Alternative Careers for Lawyers

Human Resources (In-House Legal)

Most firms will have at least one dedicated legal Human Resources (HR) and recruiting contact, with bigger firms having large teams, often split into HR and recruitment, with any number of subdivisions within each area.

In-house HR and recruitment positions are often populated by former private practice lawyers who may for example have an employment background, or come via private practice recruitment.

Legal HR and "lawyer services" roles can cover everything from "new hire" paperwork, including criminal records and background checks, to exit paperwork, leave requests including maternity leave, lawyer appraisals, statistical requests, surveys etc, and office transfers / relocation processes, including work authorisation.

Related areas which might also fall under a broad "lawyer services" role include overseeing continuing professional development, liaising with the Law Society, managing employee benefit schemes and organising lawyer / firm events. In larger offices may be separate teams dealing with these areas however.

Legal recruitment aspects can encompass graduate recruitment and training contract applications and schemes, experienced lawyer hires, managing recruitment agencies, drafting job descriptions, filtering CVs, conducting interviews, drafting offer letters and keeping up to speed with current hiring requirements.

UK branch offices of US and international firms can have smaller teams covering the full spectrum of legal recruitment and lawyer HR functions, providing a broad law firm management type role, which can be more satisying. A oversees firm may task its HR department with a number of areas that HR in a UK firm would not, such as, for a US firm for example, work authorisation / visas for US interns, visas for US lawyers here, temporary housing etc.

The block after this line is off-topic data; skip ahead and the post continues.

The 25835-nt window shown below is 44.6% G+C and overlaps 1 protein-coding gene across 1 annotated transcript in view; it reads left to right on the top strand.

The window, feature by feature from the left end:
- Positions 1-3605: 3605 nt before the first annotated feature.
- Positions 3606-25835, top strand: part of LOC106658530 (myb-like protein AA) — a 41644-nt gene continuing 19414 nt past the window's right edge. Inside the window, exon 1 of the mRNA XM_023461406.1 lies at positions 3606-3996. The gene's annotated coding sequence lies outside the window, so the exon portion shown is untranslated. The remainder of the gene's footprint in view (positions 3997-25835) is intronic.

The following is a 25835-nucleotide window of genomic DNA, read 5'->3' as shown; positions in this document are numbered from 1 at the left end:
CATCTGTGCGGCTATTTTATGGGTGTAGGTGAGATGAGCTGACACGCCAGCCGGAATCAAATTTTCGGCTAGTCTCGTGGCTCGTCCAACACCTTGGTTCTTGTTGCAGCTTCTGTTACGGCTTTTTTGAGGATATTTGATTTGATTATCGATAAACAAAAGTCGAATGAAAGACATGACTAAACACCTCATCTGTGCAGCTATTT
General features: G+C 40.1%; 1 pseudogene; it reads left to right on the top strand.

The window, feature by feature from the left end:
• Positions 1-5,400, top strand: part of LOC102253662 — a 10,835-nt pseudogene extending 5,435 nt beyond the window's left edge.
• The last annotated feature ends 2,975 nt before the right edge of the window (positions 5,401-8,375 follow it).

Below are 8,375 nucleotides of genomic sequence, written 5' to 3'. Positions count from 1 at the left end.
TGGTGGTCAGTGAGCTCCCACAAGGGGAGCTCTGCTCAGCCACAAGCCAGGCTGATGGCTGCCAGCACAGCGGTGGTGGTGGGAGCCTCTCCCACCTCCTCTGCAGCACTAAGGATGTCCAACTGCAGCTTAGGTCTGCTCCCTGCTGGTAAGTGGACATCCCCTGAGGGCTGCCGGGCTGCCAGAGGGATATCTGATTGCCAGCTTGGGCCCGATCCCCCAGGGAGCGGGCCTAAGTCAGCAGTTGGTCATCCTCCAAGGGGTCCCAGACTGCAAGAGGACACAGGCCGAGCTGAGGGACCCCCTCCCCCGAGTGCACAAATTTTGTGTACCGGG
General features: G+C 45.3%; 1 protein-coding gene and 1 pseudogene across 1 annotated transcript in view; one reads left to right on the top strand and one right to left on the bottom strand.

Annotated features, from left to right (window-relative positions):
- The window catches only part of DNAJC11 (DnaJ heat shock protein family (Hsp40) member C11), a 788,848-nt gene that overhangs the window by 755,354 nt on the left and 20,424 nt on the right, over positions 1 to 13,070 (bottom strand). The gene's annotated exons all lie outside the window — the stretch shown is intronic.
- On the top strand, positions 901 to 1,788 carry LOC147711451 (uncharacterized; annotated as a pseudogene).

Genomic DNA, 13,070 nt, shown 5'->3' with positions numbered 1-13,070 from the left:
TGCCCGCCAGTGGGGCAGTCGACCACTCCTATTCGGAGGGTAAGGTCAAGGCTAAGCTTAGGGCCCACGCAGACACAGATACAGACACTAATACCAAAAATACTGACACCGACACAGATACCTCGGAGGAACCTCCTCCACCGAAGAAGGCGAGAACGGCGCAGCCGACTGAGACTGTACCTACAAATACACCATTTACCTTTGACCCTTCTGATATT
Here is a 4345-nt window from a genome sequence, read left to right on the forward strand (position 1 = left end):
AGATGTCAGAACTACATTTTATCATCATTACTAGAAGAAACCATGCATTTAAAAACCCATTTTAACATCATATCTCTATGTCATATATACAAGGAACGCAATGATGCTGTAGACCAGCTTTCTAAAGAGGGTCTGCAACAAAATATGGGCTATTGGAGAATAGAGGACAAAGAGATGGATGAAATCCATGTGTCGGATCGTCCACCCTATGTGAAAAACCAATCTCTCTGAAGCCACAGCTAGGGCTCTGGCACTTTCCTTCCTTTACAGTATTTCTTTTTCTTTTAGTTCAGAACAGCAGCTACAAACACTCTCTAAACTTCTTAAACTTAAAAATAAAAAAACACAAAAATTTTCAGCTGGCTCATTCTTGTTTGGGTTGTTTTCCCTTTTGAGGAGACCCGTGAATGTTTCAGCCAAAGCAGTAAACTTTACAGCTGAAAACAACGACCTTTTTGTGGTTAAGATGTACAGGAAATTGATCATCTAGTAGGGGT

Hours can certainly be long, depending on the firm, they do at least tend to be regular and working late or over weekends is unusual. On the other hand, even an experienced manager in this type of role cannot expect a salary which is comparable with their fee-earning colleagues.

All this is perhaps the 'traditional' view of legal HR, to which can be added a new strategic level in a changing legal world. With new vehicles and a new landscape born out of the Legal Services Act and economic necessity, there is fresh emphasis on working practices and profitability. This is going to impact on HR departments in many areas such as performance management, targets, productions costs, project management, change management, outsourcing and supplier relationships. Execution of strategic management decisions from the trend away from PQE to appraisal schemes and performance related remuneration, to managing the outsourcing of certain of the firm's legal and HR functions, are all going to require brand new understanding and implementation skills.

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